FOR IMMEDIATE RELEASE
June 29, 2020
Contact: Liza Dee, [email protected]

In June Medical Services v. Russo, Court strikes down Louisiana admitting privileges law that effectively banned abortion

The following is a statement from Andrea Miller, president of the National Institute for Reproductive Health (NIRH) and the NIRH Action Fund

New York – The U.S. Supreme Court today announced its decision in June Medical Services v. Russo, declaring a Louisiana state law requiring physicians who provide abortion care to have admitting privileges at a hospital within 30 miles of their clinic to be unconstitutional. Four years ago, in Whole Woman’s Health v. Hellerstedt, the Court ruled that an almost identical Texas admitting privilege law imposed an undue burden on access to abortion and did not provide health and safety benefits to patients. The ruling today, which will preserve abortion access in the state of Louisiana, finds that the Louisiana law – like the Texas law struck down four years ago – also imposes an undue burden on abortion access.

“We are relieved that the people of Louisiana will continue to have access to abortion, especially in the face of a coronavirus pandemic that has made timely, safe, affordable care even harder to access,” said Andrea Miller, president of the National Institute for Reproductive Health (NIRH) and the NIRH Action Fund. “Yet this decision – especially Chief Justice Roberts’ opinion – shows that abortion access is by no means secure. Even after the Supreme Court struck down an almost identical Texas admitting privileges law four years ago, this copycat law continued to threaten abortion access in Louisiana. Today, the Court stepped in to again block a state law that would deny access to essential, time-sensitive abortion care. But there’s no telling what will happen next time an abortion case comes before the Court.”

Louisiana’s admitting privileges law is part of a coordinated, decades-long campaign waged by anti-abortion extremists to destroy abortion access. Since 2011, anti-abortion lawmakers have passed more than 450 laws attempting to chip away at abortion access; more than 1,100 laws like these have been passed since Roe v. Wade took effect. The Trump-Pence administration has further emboldened their efforts.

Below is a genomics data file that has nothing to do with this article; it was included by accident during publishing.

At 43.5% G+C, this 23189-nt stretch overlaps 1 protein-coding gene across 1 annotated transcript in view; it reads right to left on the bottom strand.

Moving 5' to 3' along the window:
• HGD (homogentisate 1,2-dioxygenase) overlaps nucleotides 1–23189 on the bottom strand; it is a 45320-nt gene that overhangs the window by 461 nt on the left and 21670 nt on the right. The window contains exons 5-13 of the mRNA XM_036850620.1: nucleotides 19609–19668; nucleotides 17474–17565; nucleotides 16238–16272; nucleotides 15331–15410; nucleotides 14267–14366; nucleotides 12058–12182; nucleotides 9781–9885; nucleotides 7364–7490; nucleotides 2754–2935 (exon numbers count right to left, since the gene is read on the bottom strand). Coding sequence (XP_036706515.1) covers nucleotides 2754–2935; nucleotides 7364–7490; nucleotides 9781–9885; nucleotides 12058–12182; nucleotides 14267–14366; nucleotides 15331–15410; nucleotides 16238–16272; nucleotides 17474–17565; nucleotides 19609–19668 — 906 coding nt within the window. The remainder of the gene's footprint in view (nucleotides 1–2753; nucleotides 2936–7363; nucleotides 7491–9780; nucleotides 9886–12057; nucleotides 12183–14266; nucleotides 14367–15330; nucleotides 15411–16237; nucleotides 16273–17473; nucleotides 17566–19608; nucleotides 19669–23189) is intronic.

This decision, reaffirming decades of cases protecting the right to abortion, will once again help protect access in the many states that continue to try to limit abortion access despite widespread public support for abortion access.  But the fact that Louisiana and other states have and will continue to push the boundaries underscores how critical it is for as many state legislatures as possible to step up and pass their own laws to protect access to abortion in their states. Since 2019, states including Illinois, Maine, New York, Rhode Island, Vermont and Virginia all passed laws that protect and expand access to abortion care.  As access to abortion continues to exist as a patchwork across the country, the role of states and localities in safeguarding and advancing access to reproductive healthcare, including abortion, has never been more clear or critical.

“As the Trump-Pence administration and many states move to push abortion care out of reach, we’ve seen a tidal wave of support from voters across the country who want access to abortion care to be preserved and respected,” said Miller. “NIRH and the NIRH Action Fund will continue to fight alongside our state and local partners to elect champions for reproductive freedom, flip statehouses, and pass proactive protections enshrining abortion access into law.”

This fall, states including Arizona, Minnesota, and Pennsylvania will have their chance to flip their statehouses to a majority of lawmakers that support of reproductive freedom, setting the stage for continued momentum on the side of reproductive health, rights, and justice.

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The National Institute for Reproductive Health (NIRH) and the National Institute for Reproductive Health Action Fund (NIRH Action Fund) are advocacy groups that fight to protect and advance access to reproductive health care and build political power for reproductive freedom. They work hand-in-hand with reproductive health, rights, and justice organizations in states and cities across the country to build coalitions, launch campaigns, change policy, and elect candidates who stand up for everyone’s right to control their reproductive lives. Their strategy is to go on the offensive to pass laws that safeguard reproductive freedom.

 They work in the communities where change is needed, so the fabric of reproductive freedom becomes harder to tear apart.